Mum kicked off plane after 'two-year-old took off his mask'

Yahoo News Staff
·2-min read

A mum has urged other parents to be selective with their airlines after she says she was kicked off a flight when her two-year-old took his mask off to eat a snack.

Jodi Degyansky said she felt embarrassed when the pilot of her Southwest Airlines Florida to Chicago flight on Saturday (local time) turned back after already driving away from the gate, NBC 2 reported.

“Flight attendants kept coming over asking if we would wear it the full flight, and I said he would. It definitely was a struggle but something we’re working on,” Ms Degyansky told the network.

“A couple minutes later, we were pulled back into the gate and I was asked to leave the plane accompanied by the manager, the supervisor, the flight attendants and the pilot.”

Jodi Degyansky (pictured) and her son, Hayes Jarboe, after being removed from a Southwest Airlines flight. The pair were kicked off a flight after he took off his mask to eat, the mum says.
Jodi Degyansky and her son were kicked off a flight after the toddler removed his mask to eat a snack. Source: NBC 2

The ordeal was “emotional and traumatic” for her son, Hayes Jarboe, who had turned two just two weeks prior, Ms Degyansky said.

According to the airline’s policy, all passengers aged two years and over must wear a face mask at all times while flying.

The mum said she agreed with the policy, but had called for leniency and understanding for parents trying their hardest to manage restless young children.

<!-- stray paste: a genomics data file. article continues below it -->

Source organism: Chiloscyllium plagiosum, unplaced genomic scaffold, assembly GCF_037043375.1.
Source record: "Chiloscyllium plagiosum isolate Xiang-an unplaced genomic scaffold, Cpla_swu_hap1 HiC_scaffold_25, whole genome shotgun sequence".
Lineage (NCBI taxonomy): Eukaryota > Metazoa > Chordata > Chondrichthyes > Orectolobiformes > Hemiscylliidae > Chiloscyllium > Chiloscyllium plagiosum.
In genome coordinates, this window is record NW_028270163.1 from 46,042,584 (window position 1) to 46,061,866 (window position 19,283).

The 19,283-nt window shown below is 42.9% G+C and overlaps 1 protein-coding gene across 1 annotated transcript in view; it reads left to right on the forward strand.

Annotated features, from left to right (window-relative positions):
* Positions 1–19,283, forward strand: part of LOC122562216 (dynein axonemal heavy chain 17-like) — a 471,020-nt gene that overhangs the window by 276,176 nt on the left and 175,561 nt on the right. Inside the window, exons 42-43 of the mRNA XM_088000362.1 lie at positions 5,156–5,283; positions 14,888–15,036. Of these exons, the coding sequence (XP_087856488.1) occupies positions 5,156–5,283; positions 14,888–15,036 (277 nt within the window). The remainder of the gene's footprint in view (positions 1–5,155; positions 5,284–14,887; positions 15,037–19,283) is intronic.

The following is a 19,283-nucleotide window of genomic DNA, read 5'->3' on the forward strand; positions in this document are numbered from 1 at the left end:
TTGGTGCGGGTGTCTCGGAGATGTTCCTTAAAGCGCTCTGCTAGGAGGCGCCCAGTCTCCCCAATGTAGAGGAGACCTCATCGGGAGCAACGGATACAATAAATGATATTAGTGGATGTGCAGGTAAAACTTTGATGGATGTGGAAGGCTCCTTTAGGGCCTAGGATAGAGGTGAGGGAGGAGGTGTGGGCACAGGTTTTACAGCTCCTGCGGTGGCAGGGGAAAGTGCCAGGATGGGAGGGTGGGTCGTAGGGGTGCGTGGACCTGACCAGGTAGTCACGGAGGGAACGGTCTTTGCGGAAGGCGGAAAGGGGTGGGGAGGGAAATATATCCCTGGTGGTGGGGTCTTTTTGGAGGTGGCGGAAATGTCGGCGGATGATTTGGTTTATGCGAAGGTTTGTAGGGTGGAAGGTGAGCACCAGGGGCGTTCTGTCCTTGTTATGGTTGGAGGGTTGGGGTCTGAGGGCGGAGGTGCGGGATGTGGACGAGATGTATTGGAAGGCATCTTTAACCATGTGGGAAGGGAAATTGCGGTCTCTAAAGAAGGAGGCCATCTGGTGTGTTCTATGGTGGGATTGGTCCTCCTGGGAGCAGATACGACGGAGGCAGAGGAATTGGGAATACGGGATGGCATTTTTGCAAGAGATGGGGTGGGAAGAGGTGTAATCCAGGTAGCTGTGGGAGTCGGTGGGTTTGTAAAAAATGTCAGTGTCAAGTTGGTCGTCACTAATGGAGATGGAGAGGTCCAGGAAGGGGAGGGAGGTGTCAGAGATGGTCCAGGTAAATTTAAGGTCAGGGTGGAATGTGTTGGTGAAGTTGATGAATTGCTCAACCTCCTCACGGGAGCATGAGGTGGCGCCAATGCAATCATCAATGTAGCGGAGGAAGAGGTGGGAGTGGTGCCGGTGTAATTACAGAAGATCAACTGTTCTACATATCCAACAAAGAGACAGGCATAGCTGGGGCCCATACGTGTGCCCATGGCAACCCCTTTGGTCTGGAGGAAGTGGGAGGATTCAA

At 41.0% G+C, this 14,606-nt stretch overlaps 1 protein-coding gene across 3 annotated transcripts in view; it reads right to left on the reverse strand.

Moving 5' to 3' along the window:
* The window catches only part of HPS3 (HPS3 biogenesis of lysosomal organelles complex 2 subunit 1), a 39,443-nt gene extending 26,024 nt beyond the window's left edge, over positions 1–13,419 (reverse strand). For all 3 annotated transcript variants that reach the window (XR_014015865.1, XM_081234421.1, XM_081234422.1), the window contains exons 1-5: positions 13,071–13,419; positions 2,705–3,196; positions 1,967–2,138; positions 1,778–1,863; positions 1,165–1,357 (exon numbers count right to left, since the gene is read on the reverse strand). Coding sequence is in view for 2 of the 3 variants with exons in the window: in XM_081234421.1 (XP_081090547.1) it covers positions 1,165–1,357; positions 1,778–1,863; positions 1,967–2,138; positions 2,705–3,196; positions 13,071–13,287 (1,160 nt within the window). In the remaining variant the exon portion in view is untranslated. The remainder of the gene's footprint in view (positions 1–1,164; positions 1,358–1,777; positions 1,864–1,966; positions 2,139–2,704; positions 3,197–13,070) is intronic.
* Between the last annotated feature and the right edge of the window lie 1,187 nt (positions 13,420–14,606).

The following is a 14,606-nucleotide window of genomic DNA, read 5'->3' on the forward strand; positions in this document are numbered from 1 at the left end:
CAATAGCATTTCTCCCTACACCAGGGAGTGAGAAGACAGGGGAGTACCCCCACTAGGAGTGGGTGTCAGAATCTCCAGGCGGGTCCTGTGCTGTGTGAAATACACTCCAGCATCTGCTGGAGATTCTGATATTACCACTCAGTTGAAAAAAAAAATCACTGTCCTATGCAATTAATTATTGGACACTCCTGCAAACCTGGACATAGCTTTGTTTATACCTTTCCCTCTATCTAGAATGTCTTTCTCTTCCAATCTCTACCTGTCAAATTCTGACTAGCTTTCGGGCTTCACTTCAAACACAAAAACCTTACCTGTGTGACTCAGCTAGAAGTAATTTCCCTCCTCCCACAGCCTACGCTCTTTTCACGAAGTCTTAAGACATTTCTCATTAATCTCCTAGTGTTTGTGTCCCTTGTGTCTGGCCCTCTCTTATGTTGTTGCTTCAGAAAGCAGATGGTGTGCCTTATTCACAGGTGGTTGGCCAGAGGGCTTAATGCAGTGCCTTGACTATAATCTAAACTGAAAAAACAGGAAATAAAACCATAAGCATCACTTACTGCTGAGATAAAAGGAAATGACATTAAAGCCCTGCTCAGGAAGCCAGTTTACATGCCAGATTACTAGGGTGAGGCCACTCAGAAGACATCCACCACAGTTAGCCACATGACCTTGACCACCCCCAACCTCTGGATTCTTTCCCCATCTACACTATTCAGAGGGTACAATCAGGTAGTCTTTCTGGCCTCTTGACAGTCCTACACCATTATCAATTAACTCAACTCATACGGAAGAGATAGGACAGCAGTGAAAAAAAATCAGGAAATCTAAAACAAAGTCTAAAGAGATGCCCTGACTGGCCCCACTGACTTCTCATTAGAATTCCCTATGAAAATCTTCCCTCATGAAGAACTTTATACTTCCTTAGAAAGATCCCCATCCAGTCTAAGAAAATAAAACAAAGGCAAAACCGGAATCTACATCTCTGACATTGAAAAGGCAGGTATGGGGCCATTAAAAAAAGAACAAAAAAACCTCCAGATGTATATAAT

“I know you have to draw the line but let's be a little compassionate with everyone's individual circumstances,” she told USA Today.

In response to the backlash, the airline had doubled down on its policy, standing by staff that acted to enforce it.

A Southwest Airlines plane at an airport.
The airline stood by its policy and said it would offer Ms Degyansky a full refund. Source: Getty Images

A statement provided to USA Today said the incident was being investigated and Ms Degyansky, who had to pay $600 to get on an alternative flight home, would be issued a full refund.

“If a customer is unable to wear a face covering for any reason, Southwest regrets that we are unable to transport the individual. In those cases, we will issue a full refund and hope to welcome the customer onboard in the future, if public health guidance regarding face coverings changes,” a spokesperson for the airline said.

Ms Degyansky hoped that in future some “empathy and sympathy” would be utilised by airline staff when making such decisions.

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